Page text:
The place I like best in this world is the kitchen. No matter where it is, no matter what kind, if it’s a kitchen, if it’s a place where they make food, it’s fine with me. Ideally it should be well broken in. Lots of tea towels, dry and immaculate. White tile catching the light (ting! ting!)
I love even incredibly dirty kitchens to distraction–vegetable droppings all over the floor, so dirty your slippers turn black on the bottom. Strangely, it's better if this kind of kitchen is large. I lean up against the silver door of a towering, giant refrigerator stocked with enough food to get through a winter. When I raise my eyes from the oil-splattered gas burner and the rusty kitchen knife, outside the window stars are glittering, lonely. >> I like to hum along with the fridge in the quiet– and of course, it need not be giant. It need not be stocked either –a little fat one will do, with only a lump of shaking tofu inside, or a bowl of sad soup. A wilting vegetable, sighing. If the front has plastic magnets and receipts, even better! I will love the kitchen regardless.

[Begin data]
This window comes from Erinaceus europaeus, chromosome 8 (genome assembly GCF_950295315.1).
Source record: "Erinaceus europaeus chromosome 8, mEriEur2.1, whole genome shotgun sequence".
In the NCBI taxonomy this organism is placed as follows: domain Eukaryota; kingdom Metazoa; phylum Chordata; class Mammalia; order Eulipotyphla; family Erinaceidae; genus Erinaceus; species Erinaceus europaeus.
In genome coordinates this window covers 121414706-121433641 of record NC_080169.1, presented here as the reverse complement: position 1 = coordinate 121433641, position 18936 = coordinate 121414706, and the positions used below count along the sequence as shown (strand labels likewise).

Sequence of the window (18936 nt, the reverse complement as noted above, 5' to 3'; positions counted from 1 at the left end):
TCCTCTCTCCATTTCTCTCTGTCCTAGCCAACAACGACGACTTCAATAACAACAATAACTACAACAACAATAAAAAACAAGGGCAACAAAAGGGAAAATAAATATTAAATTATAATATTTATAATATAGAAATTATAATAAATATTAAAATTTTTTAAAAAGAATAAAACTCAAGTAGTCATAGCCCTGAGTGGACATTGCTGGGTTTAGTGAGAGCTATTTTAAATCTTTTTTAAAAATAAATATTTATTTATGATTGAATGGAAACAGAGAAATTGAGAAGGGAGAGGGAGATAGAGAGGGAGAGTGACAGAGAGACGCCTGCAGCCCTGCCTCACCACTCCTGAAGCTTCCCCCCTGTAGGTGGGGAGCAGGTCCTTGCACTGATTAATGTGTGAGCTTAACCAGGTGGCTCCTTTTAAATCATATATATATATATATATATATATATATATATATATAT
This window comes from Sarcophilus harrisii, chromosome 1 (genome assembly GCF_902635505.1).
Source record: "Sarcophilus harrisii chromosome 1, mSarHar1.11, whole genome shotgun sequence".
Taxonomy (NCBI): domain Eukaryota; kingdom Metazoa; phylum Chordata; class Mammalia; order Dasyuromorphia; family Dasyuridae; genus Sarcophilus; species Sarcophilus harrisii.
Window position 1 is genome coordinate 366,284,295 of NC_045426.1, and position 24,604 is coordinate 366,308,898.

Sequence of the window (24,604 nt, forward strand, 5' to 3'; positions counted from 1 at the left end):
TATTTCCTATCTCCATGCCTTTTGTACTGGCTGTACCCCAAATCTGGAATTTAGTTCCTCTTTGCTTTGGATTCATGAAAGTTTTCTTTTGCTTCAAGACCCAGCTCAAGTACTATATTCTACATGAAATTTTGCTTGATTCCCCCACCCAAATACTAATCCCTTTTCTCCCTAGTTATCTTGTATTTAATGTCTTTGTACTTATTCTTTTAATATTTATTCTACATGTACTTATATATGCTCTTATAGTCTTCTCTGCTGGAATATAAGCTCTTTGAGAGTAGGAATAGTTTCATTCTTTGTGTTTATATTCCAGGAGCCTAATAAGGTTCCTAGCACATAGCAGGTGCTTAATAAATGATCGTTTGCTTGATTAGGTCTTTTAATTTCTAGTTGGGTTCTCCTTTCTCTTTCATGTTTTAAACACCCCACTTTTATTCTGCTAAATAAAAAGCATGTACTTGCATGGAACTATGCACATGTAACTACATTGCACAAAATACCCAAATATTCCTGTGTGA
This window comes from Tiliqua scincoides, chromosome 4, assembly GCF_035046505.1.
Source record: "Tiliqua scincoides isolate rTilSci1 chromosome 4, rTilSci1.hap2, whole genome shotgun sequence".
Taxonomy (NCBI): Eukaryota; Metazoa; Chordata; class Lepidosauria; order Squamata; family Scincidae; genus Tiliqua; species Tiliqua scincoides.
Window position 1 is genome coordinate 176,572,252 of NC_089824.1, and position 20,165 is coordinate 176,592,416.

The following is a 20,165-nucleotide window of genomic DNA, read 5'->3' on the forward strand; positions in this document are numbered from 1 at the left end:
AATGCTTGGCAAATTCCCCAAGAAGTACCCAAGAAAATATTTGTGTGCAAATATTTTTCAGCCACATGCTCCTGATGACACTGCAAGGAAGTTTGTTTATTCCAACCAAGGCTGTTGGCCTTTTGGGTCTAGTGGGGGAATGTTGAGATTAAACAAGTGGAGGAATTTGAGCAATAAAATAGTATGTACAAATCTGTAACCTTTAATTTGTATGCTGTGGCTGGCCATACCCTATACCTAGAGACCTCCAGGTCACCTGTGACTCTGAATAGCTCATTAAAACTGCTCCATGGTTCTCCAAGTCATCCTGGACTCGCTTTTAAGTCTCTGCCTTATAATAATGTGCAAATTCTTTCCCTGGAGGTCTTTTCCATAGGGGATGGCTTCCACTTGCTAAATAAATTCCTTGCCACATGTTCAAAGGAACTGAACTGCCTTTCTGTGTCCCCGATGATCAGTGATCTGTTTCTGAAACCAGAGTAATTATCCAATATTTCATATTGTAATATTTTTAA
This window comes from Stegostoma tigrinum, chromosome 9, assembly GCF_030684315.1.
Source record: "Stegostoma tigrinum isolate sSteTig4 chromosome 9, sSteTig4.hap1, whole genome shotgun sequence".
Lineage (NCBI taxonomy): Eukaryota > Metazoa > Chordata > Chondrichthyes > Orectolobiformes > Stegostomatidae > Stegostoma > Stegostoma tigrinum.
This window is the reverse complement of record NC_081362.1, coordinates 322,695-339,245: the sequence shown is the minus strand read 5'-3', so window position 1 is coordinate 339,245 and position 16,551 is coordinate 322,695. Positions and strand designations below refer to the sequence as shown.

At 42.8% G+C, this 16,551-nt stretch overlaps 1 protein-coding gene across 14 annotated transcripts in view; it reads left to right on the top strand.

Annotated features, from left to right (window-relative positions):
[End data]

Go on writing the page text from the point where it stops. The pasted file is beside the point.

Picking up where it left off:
The tables are always special. I like when there are crumbs left from dinnertime, and shining wine droplets and dribbles of wax, set hard. Even better when the kitchen is wooden, with herbs hanging from beams and jewelled fruit in a big brown bowl. Maybe even a couple of flies in the summertime, tiptoeing over leftovers once everybody’s gone to bed.<<
Only the kitchen and I are left. It’s just a little nicer than being all alone.
When I’m dead worn out, in reverie, I often think that when it comes to die, I want to breathe my last in a kitchen. Whether it’s cold and I’m all alone, or somebody’s there and it’s warm, I’ll stare death fearlessly in the eye. If it’s a kitchen, I’ll think, “How good.”
Before the Tanabe family took me in, I spent every night in the kitchen. After my grandmother died, I couldn’t sleep. One morning at dawn I trundled out of my room in search of comfort and found that the one place I could sleep was beside the refrigerator.